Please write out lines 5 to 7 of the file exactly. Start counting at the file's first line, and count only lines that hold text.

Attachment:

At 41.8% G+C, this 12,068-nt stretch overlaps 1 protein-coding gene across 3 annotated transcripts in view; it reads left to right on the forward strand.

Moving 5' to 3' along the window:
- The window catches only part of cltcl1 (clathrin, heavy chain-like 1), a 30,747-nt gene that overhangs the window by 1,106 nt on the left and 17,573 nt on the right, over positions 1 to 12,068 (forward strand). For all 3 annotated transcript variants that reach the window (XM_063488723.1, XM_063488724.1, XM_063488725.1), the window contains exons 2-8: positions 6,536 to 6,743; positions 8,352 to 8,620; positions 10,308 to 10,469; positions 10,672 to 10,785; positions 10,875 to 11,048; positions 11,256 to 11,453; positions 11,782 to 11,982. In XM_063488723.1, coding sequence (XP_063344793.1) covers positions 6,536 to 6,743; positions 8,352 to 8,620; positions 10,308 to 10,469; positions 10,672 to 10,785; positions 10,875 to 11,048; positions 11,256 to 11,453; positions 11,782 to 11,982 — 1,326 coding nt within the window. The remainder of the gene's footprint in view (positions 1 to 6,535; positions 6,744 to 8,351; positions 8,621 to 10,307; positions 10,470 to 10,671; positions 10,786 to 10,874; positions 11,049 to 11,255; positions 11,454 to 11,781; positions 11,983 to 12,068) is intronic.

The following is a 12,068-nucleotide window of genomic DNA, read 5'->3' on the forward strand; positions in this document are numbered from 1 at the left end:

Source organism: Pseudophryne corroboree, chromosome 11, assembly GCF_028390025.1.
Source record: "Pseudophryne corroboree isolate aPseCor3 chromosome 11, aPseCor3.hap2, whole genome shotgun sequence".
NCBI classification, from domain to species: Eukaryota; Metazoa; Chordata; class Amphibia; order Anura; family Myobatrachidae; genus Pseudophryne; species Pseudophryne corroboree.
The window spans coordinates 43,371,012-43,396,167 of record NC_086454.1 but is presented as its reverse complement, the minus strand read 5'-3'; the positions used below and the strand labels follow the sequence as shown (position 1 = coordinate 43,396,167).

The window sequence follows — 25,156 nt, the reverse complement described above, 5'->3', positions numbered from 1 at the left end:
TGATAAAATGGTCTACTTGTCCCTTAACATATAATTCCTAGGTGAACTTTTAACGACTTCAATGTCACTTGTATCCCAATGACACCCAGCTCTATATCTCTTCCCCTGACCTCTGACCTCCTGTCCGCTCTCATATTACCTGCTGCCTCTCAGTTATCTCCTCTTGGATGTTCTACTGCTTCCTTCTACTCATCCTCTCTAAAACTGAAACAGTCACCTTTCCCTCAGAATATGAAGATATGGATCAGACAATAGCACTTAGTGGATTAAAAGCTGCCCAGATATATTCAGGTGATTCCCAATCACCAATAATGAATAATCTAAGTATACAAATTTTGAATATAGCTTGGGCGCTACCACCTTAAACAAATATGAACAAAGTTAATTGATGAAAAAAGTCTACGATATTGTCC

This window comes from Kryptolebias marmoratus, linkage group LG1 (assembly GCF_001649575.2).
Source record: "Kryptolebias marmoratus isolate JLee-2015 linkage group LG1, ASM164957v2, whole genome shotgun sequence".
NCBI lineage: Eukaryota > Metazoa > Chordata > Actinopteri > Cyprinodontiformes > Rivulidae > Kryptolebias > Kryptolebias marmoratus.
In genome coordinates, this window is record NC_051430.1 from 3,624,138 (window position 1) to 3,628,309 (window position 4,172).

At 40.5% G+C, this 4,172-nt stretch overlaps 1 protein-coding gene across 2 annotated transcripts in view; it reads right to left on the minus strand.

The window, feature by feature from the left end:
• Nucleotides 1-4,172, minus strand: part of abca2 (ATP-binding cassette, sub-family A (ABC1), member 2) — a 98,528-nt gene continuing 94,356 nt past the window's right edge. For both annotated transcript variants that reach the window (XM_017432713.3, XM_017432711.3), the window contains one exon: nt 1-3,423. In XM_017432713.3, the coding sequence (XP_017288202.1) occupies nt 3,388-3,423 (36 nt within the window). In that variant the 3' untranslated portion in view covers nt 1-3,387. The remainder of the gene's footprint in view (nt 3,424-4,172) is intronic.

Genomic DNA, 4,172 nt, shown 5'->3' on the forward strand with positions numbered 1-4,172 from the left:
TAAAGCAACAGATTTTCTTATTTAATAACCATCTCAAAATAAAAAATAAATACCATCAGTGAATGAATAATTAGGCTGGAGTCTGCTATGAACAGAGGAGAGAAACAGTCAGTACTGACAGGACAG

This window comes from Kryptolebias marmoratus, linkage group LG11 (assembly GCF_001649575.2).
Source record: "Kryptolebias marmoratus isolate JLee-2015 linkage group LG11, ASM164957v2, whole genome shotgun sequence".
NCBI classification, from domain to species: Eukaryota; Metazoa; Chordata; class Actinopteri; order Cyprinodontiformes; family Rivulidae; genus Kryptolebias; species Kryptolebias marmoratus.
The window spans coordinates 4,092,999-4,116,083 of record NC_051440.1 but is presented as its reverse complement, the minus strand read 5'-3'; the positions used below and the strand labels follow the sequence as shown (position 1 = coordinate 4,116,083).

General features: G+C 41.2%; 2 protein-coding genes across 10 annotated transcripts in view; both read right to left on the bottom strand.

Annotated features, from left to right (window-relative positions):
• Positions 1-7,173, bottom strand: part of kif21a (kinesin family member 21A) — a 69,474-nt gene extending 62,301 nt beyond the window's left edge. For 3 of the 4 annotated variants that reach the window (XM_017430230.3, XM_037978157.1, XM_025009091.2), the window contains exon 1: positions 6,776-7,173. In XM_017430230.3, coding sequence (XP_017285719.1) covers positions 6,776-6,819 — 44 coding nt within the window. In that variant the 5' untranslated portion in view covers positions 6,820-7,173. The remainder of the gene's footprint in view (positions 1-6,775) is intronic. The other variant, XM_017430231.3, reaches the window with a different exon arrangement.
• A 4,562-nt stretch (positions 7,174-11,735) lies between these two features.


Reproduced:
Source organism: Pseudophryne corroboree, chromosome 11, assembly GCF_028390025.1.
Source record: "Pseudophryne corroboree isolate aPseCor3 chromosome 11, aPseCor3.hap2, whole genome shotgun sequence".
NCBI classification, from domain to species: Eukaryota; Metazoa; Chordata; class Amphibia; order Anura; family Myobatrachidae; genus Pseudophryne; species Pseudophryne corroboree.